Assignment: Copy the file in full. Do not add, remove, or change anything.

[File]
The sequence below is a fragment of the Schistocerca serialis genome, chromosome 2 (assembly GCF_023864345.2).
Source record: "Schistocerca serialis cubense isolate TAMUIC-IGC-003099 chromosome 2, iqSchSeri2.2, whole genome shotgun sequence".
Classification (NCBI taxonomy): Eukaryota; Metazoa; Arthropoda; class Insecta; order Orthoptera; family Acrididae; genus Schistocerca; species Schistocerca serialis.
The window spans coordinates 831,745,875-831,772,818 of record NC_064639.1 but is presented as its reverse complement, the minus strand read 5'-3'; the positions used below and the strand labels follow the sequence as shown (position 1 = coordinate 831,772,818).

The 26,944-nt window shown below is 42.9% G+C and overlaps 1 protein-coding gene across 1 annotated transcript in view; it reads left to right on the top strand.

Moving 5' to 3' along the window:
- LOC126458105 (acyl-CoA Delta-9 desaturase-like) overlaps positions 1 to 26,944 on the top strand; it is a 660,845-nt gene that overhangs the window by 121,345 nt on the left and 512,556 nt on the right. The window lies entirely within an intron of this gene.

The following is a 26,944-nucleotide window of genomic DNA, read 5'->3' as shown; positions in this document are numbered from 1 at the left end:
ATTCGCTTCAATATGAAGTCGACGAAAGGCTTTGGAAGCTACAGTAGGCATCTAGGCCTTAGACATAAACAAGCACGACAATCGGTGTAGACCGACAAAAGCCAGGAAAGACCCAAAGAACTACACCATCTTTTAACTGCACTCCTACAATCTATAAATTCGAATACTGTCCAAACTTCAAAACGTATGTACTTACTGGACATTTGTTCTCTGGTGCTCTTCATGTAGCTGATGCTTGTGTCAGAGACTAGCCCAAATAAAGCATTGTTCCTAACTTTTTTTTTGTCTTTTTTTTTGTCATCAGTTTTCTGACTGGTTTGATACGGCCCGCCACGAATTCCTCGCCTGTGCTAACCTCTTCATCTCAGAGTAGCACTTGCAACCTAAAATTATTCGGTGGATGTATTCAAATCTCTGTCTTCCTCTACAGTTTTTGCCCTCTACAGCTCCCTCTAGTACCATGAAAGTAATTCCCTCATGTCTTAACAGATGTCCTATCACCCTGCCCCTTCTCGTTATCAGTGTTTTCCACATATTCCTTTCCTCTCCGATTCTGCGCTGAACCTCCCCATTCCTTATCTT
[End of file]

The sequence below is a fragment of the Schistocerca serialis genome, chromosome 2 (assembly GCF_023864345.2).
Source record: "Schistocerca serialis cubense isolate TAMUIC-IGC-003099 chromosome 2, iqSchSeri2.2, whole genome shotgun sequence".
Classification (NCBI taxonomy): Eukaryota; Metazoa; Arthropoda; class Insecta; order Orthoptera; family Acrididae; genus Schistocerca; species Schistocerca serialis.
The window spans coordinates 831,745,875-831,772,818 of record NC_064639.1 but is presented as its reverse complement, the minus strand read 5'-3'; the positions used below and the strand labels follow the sequence as shown (position 1 = coordinate 831,772,818).

The 26,944-nt window shown below is 42.9% G+C and overlaps 1 protein-coding gene across 1 annotated transcript in view; it reads left to right on the top strand.

Moving 5' to 3' along the window:
- LOC126458105 (acyl-CoA Delta-9 desaturase-like) overlaps positions 1 to 26,944 on the top strand; it is a 660,845-nt gene that overhangs the window by 121,345 nt on the left and 512,556 nt on the right. The window lies entirely within an intron of this gene.

The following is a 26,944-nucleotide window of genomic DNA, read 5'->3' as shown; positions in this document are numbered from 1 at the left end:
ATTCGCTTCAATATGAAGTCGACGAAAGGCTTTGGAAGCTACAGTAGGCATCTAGGCCTTAGACATAAACAAGCACGACAATCGGTGTAGACCGACAAAAGCCAGGAAAGACCCAAAGAACTACACCATCTTTTAACTGCACTCCTACAATCTATAAATTCGAATACTGTCCAAACTTCAAAACGTATGTACTTACTGGACATTTGTTCTCTGGTGCTCTTCATGTAGCTGATGCTTGTGTCAGAGACTAGCCCAAATAAAGCATTGTTCCTAACTTTTTTTTTGTCTTTTTTTTTGTCATCAGTTTTCTGACTGGTTTGATACGGCCCGCCACGAATTCCTCGCCTGTGCTAACCTCTTCATCTCAGAGTAGCACTTGCAACCTAAAATTATTCGGTGGATGTATTCAAATCTCTGTCTTCCTCTACAGTTTTTGCCCTCTACAGCTCCCTCTAGTACCATGAAAGTAATTCCCTCATGTCTTAACAGATGTCCTATCACCCTGCCCCTTCTCGTTATCAGTGTTTTCCACATATTCCTTTCCTCTCCGATTCTGCGCTGAACCTCCCCATTCCTTATCTT